As the story unfolds, we learn that there is something seriously off with Travis’s social radar. He takes Betsy to a dirty movie under the apparently sincere impression that it’s a perfectly normal thing to do on a first date (he is always earnest, never teasing or lascivious). After his indignant reaction to her decision to walk away, we start to see that his naivety isn’t sweet or innocent. It isn’t false or calculating either, but it is a kind of blindness to people as they are. Travis sees what he wants to see, and what he sees in Betsy is a vision of feminine perfection.


Scorsese makes us see the vision too. People who know about film will be able to point to angles and lighting and other techniques, but whatever achieves it the effect is to make Betsy absolutely refulgent (credit to Shepherd, of course). This is something the film does superbly; it makes us inhabit the mind of a character we grow to despise. We live inside Travis’s head, whether we want to or not, and consequently he lives in ours.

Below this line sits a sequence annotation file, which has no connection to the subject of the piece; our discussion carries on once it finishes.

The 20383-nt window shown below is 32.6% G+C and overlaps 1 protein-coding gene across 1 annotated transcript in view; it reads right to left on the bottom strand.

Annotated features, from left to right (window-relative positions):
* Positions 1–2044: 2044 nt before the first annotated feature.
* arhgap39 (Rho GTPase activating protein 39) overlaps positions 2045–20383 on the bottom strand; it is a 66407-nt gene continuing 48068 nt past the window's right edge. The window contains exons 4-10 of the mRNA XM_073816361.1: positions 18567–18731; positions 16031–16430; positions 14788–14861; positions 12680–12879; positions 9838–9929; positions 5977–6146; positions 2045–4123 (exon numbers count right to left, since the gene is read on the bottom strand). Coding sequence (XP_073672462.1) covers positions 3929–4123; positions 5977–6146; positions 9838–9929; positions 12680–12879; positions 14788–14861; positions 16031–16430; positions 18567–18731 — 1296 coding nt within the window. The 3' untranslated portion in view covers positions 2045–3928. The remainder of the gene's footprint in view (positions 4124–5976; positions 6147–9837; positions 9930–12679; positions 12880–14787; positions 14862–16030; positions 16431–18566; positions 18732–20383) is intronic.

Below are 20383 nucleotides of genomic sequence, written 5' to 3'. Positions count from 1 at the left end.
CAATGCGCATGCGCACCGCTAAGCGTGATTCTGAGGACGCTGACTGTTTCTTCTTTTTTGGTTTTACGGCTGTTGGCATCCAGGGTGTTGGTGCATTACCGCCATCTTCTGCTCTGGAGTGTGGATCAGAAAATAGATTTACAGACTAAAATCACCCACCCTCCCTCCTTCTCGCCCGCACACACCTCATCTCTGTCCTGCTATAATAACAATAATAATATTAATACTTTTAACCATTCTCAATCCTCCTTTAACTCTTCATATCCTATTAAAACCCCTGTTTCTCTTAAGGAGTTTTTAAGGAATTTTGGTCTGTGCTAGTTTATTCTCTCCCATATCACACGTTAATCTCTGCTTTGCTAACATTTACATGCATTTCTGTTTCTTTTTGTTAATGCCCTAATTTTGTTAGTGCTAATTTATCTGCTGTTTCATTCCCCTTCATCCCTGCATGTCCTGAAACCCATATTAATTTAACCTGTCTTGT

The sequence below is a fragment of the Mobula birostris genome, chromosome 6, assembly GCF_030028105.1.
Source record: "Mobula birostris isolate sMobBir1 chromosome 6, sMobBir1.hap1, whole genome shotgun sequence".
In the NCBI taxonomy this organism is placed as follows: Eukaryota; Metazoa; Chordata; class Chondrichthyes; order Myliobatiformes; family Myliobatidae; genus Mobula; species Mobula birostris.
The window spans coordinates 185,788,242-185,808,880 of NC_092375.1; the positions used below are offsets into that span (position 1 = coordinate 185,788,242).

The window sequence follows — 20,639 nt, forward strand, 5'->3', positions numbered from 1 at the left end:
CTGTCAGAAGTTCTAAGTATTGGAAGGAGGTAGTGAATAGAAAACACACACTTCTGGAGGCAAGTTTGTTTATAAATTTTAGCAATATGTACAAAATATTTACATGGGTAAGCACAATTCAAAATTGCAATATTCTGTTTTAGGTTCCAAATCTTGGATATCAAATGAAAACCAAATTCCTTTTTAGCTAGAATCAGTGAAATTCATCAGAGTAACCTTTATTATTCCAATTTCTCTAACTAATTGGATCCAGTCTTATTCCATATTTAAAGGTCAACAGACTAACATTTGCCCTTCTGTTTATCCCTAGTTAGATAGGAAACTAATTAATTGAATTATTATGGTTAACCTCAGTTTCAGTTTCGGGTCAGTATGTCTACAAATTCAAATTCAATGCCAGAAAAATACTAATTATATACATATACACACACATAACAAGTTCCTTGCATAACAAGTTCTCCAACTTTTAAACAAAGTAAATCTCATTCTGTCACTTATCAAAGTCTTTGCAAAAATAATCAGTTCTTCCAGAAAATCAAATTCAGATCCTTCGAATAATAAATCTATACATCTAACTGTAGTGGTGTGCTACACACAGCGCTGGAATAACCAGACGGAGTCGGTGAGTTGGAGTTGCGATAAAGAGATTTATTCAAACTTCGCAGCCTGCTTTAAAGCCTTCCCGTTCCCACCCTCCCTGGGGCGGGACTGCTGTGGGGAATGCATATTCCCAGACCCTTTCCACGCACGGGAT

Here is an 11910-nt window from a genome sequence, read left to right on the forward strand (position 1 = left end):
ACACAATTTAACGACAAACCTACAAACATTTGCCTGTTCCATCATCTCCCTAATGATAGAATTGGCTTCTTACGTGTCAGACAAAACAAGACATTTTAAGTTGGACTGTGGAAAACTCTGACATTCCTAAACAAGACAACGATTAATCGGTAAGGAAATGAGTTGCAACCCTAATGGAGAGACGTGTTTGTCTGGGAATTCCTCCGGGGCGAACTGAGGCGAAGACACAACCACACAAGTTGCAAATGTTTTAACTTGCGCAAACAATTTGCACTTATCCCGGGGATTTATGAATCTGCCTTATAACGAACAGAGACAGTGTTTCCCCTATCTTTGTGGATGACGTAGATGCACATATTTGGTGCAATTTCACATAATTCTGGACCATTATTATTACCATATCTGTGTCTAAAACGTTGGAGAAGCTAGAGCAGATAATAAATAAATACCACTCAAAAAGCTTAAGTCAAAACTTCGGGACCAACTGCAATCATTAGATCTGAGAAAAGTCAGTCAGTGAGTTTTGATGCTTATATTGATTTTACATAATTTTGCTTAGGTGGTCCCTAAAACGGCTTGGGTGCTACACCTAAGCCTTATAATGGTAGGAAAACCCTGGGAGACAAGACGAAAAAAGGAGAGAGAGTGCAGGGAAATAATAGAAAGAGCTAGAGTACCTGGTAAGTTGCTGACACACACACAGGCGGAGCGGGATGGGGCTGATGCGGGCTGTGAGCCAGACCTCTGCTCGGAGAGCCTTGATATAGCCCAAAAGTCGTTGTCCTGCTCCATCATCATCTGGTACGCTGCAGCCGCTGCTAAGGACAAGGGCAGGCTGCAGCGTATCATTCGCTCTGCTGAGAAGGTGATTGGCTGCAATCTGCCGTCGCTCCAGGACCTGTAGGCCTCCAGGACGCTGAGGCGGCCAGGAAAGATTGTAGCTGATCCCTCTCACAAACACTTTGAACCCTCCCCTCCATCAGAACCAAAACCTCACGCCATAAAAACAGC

By the time that Travis turns his attentions to Iris, a teenage prostitute played by a 12-year-old Jodie Foster, we are aware that something is wrong with him, that there is something desperate and dangerous about his obsession with women he thinks need saving from a filthy world. He retains his fascination with Betsy and becomes fixated on the politician that she is working for, and we imagine the film is going to culminate in an attack on this figure, or on her, or both (it feints in that direction). Still, we don’t turn away from Travis completely. The film is careful to show us that he takes no sexual interest in Iris, and that his desire to help her escape is genuine, even if we sense it is motivated by something darker than altruism.


We watch Travis transform himself into a Mohican-headed, gun-carrying, knife-wielding assassin. What struck me about the famous “You talking to me?” scene is how quiet it is. Whenever people imitate it they do it pugnaciously, aggressively: “YOU TALKING TO ME? YOU MUST BE TALKING TO ME…” Understandably, given that it’s a prelude to an (imaginary) assassination. A lesser actor might have delivered the material that way. But De Niro keeps his voice down, as if not wanting to disturb the people in the next apartment (he is, generally speaking, a polite young man). The effect is to enhance our sense of a character who lives in his own head, who talks only to himself.